(* One of the reasons why I sometimes wonder if I'm a bit further along the Asperger's/Autism spectrum than some people is that for years, I was bad at small talk. I'd walk up to someone and abruptly begin talking about whatever topic we needed to discuss. Eventually I realized that it's really not done that way, that most people start out by asking how someone is, talking about the weather, talking about some neutral news item (like a sports team) and then gradually transition into the "actual" discussion. So it frustrates me a bit, having finally mastered "neutral" small talk, to deal with people for whom nothing is "neutral.")

So, what I can do: work on my own teaching. Work on my own research. Work with students who want to do research. And start expanding my small-talk repertoire to include ways to cut someone off when they're going into a diatribe that will only waste both our time and make me sad.

Thursday, January 13, 2011

thank God I don't have office hours today

So I can shut my door and be in my own little office with the reading I need to do and my Internet radio.

I have colleagues talking snarkily about how the university is going to Hell (I admit, there have been some changes this fall I'm not happy about, and perhaps the reason their talk bothers me so much is that I hope the changes are an anomaly and not a trend, and I don't like the thought of maybe having to polish up the CV and put it out places...and, oh wharrgarblll, go through the tenuring process again somewhere else. Ugh. (I did tell a friend recently, "If I leave this campus I will probably leave academia" but I don't know what else I'd do to earn my bread. I don't think I have sufficient money-acumen to go into business for myself - and I know I have too low a tolerance for not knowing when or whether I will get a next paycheck)

And someone is cussing out their computer. Loudly.

I don't know, sometimes I feel like the whole rest of the world has pms and I am the only sane one.

It's just...for my own sanity, I cannot listen to or participate in any more discussions of how things are getting worse. Yeah, yeah, we're headed for a currency meltdown. Yeah, yeah, China owns our asses. Yeah, yeah, we're on the slippery slope to whatever.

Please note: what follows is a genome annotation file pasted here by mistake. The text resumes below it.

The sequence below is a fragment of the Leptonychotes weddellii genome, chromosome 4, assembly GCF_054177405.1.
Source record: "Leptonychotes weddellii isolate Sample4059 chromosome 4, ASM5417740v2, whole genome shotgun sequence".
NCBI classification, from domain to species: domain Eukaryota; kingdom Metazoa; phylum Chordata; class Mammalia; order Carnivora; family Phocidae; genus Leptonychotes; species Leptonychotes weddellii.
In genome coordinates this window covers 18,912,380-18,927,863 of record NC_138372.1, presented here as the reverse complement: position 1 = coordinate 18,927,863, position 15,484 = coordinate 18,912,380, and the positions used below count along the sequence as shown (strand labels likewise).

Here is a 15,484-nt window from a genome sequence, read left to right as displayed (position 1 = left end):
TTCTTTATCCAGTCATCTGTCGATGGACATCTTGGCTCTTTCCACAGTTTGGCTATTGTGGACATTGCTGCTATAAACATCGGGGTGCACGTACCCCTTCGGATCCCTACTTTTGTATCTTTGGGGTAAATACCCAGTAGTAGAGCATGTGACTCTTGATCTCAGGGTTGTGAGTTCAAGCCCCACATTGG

You know what? There's not a fat lot I can do about any of that. I've lived within my means. I've done my job. I've taken steps so that if things get really bad, I at least won't be among the first ones to die. (Though if things get REALLY bad, is it necessarily that great to survive an extra year and then starve or freeze or whatever else?). All I can do now is live my life and pray that things won't get as bad as some people are saying. And maybe not be quite so penny-squeezingly frugal, maybe buy the occasional small treat or luxury for myself, if indeed our currency is going to worth toilet paper in a few years.

I don't know. Locally in my tiny personal-sized pan pizza of the world, things are pretty good...I have enough money, my health is good, I have an interesting career, I have fascinating hobbies. I'm sure some of the other people around me I've heard giving voice to how "everything is falling apart" have some of the same good things in their lives...I don't know. I like to focus on the good things but it becomes increasingly difficult when you get all this static of bad things being discussed around you.

Right now I'm thankful for internet radio. And for having an office with a door. And for the interesting books I'm reading now. And for the students in my classes who give a damn. And for my colleagues, at least when they're being funny and interesting instead of whiny sourpusses.